fire the imagination of people. Here was an English lad, brought up in South Africa, playing for Manchester United. Of course, there was also Bruce Grobbelaar, who's from nearby Zimbabwe, at Liverpool, so what you find when you meet the older football fans is that they're either United or Liverpool supporters. In the modern era, when we get every game in every competition, people have a lot more exposure to other teams so you see a few different shirts around the place. Even a few Manchester City fans have come out of the woodwork!
What was pre-season like when you played with United?
All we did was run, run, run. We'd run up big hills and then back down again - the last person back would have to do it again. Looking back, it seems so antiquated. Why were we not learning from other countries who had already embraced sports science? The Italians were ahead of us and America was way ahead - they had masseurs and sports psychologists even then. We just turned up at pre-season and were told to run. And as a goalkeeper, that didn't do me an awful lot of good.
Did you have a specialist goalkeeper coach?
I did when I first arrived. Harry Gregg helped me out because I'd always had one in South Africa. Then when Ron Atkinson arrived he didn't want one. That was a problem for me because goalkeepers play in a specialist position and we have a lot of unique needs. We also have a lot of psychological issues! When goals go in and your players, your fans and your manager hate you, sometimes you need a bit of support. Generally, the goalkeeper coach is a good person to sit down with and talk things through. They help to put things into perspective.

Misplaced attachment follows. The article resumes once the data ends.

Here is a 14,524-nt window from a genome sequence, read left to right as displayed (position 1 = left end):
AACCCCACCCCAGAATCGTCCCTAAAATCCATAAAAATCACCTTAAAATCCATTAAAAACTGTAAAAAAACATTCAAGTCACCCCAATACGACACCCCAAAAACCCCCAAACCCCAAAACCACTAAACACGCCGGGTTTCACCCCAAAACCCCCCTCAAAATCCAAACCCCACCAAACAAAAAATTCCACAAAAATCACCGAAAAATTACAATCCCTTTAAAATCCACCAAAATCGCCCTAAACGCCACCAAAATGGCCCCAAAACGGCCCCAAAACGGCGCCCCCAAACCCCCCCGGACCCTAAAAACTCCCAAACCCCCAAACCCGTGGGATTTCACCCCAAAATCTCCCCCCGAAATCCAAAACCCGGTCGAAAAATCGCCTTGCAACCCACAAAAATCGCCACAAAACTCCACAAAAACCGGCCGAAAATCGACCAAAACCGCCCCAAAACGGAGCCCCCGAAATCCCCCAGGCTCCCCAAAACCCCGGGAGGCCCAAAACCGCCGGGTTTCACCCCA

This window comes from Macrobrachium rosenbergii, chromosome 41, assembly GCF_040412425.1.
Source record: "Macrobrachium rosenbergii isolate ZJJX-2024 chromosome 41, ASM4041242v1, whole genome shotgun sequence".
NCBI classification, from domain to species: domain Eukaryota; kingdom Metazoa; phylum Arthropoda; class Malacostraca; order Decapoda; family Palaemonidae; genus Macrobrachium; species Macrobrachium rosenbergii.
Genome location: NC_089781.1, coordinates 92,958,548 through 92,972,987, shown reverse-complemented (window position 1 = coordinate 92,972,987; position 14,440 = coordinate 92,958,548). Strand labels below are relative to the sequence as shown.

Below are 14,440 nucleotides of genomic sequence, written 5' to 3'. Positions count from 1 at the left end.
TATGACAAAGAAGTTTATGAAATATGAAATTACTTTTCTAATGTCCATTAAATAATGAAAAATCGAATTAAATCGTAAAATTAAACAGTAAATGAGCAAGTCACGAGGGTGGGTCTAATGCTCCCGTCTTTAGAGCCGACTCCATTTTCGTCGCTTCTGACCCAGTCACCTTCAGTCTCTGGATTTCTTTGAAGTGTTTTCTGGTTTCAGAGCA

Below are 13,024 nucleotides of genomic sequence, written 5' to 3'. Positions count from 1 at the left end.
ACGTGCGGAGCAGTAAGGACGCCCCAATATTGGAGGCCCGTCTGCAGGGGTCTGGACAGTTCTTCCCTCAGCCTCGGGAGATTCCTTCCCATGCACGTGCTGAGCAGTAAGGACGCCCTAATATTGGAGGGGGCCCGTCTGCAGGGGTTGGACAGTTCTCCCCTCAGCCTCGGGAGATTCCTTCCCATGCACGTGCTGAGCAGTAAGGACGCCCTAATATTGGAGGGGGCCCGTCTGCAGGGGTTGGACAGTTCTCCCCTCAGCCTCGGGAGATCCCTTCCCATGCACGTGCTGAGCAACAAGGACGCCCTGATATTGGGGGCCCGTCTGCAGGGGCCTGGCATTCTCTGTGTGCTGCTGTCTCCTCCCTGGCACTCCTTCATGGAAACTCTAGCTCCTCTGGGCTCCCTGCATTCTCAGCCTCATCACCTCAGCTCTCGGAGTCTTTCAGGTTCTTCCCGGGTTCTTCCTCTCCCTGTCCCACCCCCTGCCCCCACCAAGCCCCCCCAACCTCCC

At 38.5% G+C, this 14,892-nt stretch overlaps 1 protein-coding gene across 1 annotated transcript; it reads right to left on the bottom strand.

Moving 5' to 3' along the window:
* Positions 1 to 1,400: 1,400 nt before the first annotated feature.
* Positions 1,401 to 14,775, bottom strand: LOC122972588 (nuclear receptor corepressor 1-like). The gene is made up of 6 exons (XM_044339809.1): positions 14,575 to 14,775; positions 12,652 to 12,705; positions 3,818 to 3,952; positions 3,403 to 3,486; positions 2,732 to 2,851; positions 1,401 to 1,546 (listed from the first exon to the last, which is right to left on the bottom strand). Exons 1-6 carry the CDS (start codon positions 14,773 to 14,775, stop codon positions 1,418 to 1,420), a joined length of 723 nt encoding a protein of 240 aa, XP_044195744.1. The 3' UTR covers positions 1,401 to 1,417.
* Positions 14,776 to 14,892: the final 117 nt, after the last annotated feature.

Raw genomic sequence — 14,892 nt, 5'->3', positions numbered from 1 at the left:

What's your assessment of the current goalkeeping situation at the club?
Each one has his own qualities. David De Gea is a wonderful shot-stopper and he's also very composed and confident with the ball at his feet. He's done a lot in football when you consider he's only young. It's unusual for goalkeepers to blossom so early, but he's an exceptional talent. The only thing David needs to get used to is the physical nature of English football; it's very different to the Spanish game. Anders is a little older and I think sometimes you need that experience. He's great in the air and commands his penalty area. They're two fantastic goalkeepers and they keep each other on their toes. The manager has a tough choice to make when it comes to picking the right man to start.
MUTV will screen an another exclusive interview with Gary Bailey in the coming days.